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No. 2 Bigger Than Phil

Now I’m spending almost as much time in music as I am in medicine, I’ve noticed that the “degrees of separation” between me and others seem to have been reduced from a purported six to…well, about negative-one.

Yes, there is the fostering of relationship when people play music together, but the connectionological power of music doesn’t stop there - it also manifests connections between people that existed before the actual playing of the instruments together. A couple of examples:

Forget being a fireman - I wanted to play the guitar

In 1960, I was in first grade in Hebrew school. In strode “The Hi-Lighters,” a musical group led by my much revered oldest cousin, Michael. They sang in all sorts of variegated harmonies in both Hebrew and English -- and I had never felt so important as when Michael pointed at me and said 'we're going to do our next song in G-major for this gentleman here," . Forget being a fireman or whatever, I wanted to play the guitar - with these guys!

In 2016, my wife and music partner Marla secured a gig for us at Conor O’Neill’s in Ann Arbor, Michigan, through Marty Somberg, Irish fiddler extraordinaire - and former Hi-Lighter. Together with Marla, I played the guitar with Marty, fulfilling a dream over a half-century later. That my getting to play with one of my Hebrew School idols was made possible only by my participation in the Irish music scene suggests that synchronicity often comes with side dishes of irony and humor.

I met Rory’s guitar 21 years before I met Rory

In 1985, I was part of a psychiatric practice in which my best friend was Dr B. Dr B tried to sell me a 1946 Gibson LG (pictured). I demurred. Dr B left the group after meeting a ‘wonderful woman ambulance driver’. In 2006, I met Rory McNamara, whose singing showed me that everything I believed conferred “quality” in music was wrong (more on this in another blog).

Three years later, I had the great good fortune to be in a group with him and discovered the “wonderful woman ambulance driver” was Rory’s ex-wife, and Rory’s guitar was the Gibson LG I didn’t buy. There is the obvious weird factoid here of both of my 'practice partners' were married to the same woman...that I never met. But what force impelled me to meet Rory’s guitar 21 years before I met Rory?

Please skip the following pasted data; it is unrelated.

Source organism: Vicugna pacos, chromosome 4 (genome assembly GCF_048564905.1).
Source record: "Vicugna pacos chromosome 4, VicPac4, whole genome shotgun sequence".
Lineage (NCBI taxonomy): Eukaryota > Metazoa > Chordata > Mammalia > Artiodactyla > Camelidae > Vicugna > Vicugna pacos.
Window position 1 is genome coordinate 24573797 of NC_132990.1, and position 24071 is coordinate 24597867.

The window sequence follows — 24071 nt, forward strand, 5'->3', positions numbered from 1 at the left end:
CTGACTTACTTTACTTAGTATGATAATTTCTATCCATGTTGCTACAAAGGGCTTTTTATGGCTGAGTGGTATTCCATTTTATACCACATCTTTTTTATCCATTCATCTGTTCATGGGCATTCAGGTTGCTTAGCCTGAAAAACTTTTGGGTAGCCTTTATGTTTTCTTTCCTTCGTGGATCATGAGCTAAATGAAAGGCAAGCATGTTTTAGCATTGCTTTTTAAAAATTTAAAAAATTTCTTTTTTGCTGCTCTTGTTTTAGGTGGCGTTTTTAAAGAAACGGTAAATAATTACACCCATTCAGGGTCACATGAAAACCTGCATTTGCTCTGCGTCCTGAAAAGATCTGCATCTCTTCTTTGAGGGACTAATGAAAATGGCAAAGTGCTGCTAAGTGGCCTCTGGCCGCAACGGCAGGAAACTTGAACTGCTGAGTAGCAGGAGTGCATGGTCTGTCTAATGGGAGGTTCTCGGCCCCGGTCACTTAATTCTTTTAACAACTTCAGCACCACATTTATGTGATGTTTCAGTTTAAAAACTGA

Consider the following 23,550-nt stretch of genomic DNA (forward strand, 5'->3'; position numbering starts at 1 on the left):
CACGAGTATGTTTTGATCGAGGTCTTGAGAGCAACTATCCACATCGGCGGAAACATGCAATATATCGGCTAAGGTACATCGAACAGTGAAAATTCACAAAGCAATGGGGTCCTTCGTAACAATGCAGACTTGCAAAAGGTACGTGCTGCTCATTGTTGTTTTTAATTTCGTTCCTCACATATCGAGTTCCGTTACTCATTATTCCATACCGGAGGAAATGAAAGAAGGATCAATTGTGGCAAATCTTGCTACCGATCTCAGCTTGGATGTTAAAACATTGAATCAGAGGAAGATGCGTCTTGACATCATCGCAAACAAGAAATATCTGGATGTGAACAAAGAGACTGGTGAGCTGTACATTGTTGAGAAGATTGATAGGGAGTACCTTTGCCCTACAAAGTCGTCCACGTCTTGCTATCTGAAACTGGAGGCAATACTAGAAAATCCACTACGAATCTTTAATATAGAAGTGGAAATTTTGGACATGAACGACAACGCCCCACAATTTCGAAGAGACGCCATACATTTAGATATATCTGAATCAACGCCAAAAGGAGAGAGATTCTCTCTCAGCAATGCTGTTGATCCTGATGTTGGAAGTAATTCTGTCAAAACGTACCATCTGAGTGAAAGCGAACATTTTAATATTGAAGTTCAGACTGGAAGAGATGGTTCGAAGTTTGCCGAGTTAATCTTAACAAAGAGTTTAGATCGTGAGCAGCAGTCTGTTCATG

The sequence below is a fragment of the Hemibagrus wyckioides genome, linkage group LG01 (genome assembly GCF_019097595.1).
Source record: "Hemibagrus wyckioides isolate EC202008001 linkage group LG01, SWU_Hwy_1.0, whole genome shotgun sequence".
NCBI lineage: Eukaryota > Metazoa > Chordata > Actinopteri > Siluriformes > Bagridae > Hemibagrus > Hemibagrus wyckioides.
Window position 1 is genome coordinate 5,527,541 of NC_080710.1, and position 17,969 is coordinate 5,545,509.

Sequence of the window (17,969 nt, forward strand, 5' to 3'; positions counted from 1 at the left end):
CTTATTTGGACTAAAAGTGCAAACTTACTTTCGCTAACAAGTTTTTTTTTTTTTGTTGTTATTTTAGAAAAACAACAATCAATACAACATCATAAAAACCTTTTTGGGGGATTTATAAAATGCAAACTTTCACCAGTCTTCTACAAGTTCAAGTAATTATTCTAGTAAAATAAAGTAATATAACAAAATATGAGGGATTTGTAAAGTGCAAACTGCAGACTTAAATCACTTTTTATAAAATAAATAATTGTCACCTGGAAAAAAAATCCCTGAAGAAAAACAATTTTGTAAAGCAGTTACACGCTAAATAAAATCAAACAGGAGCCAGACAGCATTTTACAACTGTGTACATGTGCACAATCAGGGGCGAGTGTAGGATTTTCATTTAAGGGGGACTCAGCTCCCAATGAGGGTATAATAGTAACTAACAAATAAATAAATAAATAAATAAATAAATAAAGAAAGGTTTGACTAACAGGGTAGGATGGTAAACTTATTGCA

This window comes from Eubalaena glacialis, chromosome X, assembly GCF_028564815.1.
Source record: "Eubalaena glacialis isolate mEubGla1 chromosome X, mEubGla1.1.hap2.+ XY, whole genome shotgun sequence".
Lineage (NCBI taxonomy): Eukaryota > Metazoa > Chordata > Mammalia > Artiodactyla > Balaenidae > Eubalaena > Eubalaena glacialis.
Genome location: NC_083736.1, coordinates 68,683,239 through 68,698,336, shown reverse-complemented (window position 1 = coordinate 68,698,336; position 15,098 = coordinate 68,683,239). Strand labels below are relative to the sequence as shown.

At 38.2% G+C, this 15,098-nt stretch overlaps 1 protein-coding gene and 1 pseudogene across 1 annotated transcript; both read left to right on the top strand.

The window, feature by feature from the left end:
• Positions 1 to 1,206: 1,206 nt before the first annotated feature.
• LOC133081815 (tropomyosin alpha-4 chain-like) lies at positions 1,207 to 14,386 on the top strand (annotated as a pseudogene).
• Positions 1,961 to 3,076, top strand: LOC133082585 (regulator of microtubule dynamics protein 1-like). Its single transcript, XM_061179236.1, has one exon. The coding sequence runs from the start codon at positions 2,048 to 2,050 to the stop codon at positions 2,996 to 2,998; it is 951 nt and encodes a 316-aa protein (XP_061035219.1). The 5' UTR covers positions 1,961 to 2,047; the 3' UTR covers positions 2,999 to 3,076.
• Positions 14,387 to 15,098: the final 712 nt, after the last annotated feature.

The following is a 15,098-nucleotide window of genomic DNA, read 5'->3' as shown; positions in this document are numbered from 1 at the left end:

And I have a lot more of these sorts of stories (and feel free to let me know of yours).

We all looked up at the sky and said, ‘There’s something bigger than Phil’

Forget Freud, my Guide for the Perplexed is Mel Brooks as “The 2000 Year Old Man.” When asked whether he remembered a time before people believed in God, he replied, “Yeah, we believed in a guy Phil - big chest, big arms - but then Phil got hit by lightning and he died. And we all looked up at the sky and said, ‘there’s something bigger than Phil!’”

The connectionological nature of music is multifaceted, variegated in its experiential hues, and cares nothing for conventional parameters of time and space. And its raw power is clearly “bigger than Phil.”

About the author...BRUCE S. VICTOR, MD

Bruce was born at a very early age in Detroit, Michigan.  More here...  

1 Yorum

fuuny thing the ways we position ourselves, or are positioned, and places in which we feel readier or more able to make choices about the degrees of separation. music a more common language, or maybe one more porous, and one of course thinks of the many walls brought down by music, and yet it was not the music lessons of my childhood that opened the world for me, though it was many years later the world of music which allowed me to jump again into conversations I thought I was no longer party to.

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